Shan Shui Shi Lin Cultural Centre Singapore, Architecture Images, Building Photos
Shan Shui Shi Lin Cultural Centre
Hwa Chong International School Building: New Architecture in South East Asia – design by Park + Associates
5 Sep 2017
Shan Shui Shi Lin Cultural Centre in Singapore
Design: Park + Associates Pte Ltd
Shan Shui Shi Lin Cultural Centre Building, Singapore
Hwa Chong International School, being the oldest Chinese institution in Singapore, historically has had, and continues today to have strong affinities to the Chinese culture. Park + Associates had noticed, during one of the first site visits, that the existing alumni block exudes an old Chinese charm. It was evident that this was due to the liberal adoption of typically traditional Chinese architectural elements adorning the building. Having observed this, it became key for the architects to explore ways in which such Chinese motifs can be reinterpreted and reimagined in the context of contemporary architecture.
The project is imagined as a Chinese landscape painting, one of the most important art forms in Chinese culture. The key to a Chinese landscape painting is its overall composition of background, mid-ground, and foreground, creating a more layered visual experience. With the compositional techniques of a Chinese landscape painting as the driving force behind the architecture, the project became an exploration into translating a purely visual pleasure into a functional and experiential built form.
The design was inspired by the elements of a Chinese landscape painting. Conceived as mountains framing a river, the idea was to harmonise architecture with nature. The buildings are arranged in a V-shaped configuration, framing a central garden on the opposite side of the swimming pools, creating a unique and fresh context for both existing and new block.
This is an addition and alteration project of a school that is situated in Singapore. The project began in 2013 and was completed in July 2015.
The approach to the A&A was to preserve as much of the building, whilst enveloping it with a new skin. The main structural skeleton is retained, and internal walls are reconfigured to suit the brief and new programs. The existing grand stairs that serves as a transition between the new and old blocks is preserved but revitalised for an integrated aesthetic with the new. Composed by simple and elegant vertical shading panels, the building façade architecturally articulates visual connectivity to the surrounding landscape and provides shading to reduce heat gain into the building. The basement exhibition hall, designed with a unique skylight which from above resembles a rock-like structure, not only creates a dramatic entrance but also allows an abundance of natural light flowing into the basement below, creating a visual connection between the gardens on the ground floor.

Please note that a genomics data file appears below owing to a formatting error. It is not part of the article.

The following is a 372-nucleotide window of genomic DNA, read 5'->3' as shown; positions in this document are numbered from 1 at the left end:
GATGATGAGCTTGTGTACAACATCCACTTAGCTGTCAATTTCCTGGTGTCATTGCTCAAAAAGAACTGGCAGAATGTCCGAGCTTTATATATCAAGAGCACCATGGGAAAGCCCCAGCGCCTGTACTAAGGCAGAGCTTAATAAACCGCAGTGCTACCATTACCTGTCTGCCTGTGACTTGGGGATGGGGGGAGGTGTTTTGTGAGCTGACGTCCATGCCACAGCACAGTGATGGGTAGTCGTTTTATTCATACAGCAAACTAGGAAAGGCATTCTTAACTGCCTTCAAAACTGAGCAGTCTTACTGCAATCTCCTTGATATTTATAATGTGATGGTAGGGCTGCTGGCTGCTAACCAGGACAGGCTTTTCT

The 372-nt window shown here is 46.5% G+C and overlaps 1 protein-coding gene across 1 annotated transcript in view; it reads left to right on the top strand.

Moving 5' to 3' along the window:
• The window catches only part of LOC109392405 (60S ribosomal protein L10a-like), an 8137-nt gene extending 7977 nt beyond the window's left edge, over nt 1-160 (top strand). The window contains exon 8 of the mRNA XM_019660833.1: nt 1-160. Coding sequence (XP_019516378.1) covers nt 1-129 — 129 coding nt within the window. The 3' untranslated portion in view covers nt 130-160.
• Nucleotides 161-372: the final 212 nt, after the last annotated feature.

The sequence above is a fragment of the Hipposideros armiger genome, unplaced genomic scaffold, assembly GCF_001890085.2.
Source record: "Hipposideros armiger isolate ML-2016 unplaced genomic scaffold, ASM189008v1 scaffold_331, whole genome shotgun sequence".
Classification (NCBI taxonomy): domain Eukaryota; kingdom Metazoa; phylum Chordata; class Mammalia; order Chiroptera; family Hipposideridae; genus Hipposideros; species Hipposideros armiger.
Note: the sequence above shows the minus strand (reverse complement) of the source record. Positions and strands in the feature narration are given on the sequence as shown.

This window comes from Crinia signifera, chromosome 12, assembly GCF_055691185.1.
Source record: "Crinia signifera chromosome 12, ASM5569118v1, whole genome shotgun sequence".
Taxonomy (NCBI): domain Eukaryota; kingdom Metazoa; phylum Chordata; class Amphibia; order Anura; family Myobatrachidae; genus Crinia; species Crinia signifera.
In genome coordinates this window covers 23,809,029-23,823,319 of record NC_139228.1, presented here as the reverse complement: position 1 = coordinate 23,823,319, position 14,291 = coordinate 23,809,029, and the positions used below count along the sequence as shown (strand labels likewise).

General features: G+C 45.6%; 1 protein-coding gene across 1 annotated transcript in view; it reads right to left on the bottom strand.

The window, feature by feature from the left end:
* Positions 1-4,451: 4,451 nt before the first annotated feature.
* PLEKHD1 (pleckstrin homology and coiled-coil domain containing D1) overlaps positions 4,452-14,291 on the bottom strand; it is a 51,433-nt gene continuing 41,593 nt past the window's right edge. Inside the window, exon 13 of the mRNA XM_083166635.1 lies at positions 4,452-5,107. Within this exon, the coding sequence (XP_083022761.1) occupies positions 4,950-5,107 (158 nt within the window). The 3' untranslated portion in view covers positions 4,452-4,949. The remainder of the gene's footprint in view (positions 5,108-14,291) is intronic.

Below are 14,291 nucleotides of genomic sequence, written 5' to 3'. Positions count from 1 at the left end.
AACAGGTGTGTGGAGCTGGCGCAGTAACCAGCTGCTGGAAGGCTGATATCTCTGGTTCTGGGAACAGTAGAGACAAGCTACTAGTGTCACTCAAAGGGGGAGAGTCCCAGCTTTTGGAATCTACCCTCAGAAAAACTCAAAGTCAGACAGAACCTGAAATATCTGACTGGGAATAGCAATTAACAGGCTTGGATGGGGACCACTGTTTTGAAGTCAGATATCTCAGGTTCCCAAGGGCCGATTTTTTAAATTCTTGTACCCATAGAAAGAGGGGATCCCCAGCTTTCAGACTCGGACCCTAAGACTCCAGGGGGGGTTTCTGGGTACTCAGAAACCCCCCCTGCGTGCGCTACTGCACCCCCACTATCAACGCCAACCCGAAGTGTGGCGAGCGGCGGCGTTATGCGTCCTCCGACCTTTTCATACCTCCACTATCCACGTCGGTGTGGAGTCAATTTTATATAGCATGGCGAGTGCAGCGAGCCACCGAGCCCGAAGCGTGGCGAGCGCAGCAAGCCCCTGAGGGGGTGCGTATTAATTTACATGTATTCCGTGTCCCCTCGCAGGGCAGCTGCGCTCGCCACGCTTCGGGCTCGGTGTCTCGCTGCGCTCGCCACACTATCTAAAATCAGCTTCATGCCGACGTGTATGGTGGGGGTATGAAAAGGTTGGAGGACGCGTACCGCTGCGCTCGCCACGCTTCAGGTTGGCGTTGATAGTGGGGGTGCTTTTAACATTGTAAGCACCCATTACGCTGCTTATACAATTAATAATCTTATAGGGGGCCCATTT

The key challenge was working around the limits of the existing structure to fulfil the demanding programmatic requirements the brief called for (i.e. an indoor sports hall, a 500-seater auditorium, and an alumni Board of Directors lounge), while at the same time, generating the maximum amount of open space for landscaping. The approach was to stack the spaces strategically and situate the garden central to the blocks, allowing both blocks to have visual accessibility to the garden.
Hot-dipped galvanised and spray painted mild steel fascia – Composite timber screens – Pebble wash floor – Natural stone, including grey granite – Timber look-alike homogenous tiles – Timber parquet flooring – Carpet tiles
Site Area: 11,539 sqm
GFA: 12,482 sqm
Design Team Members:
Lim Koon Park, Christina Thean, Yin Wing Yong, Nuntawat Tasanasangsoon and Joyce Samparada
Photos: Edward Hendricks © Park + Associates Pte Ltd
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photo : Edward Hendricks © Park + Associates Pte Ltd
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Website: Park + Associates Pte Ltd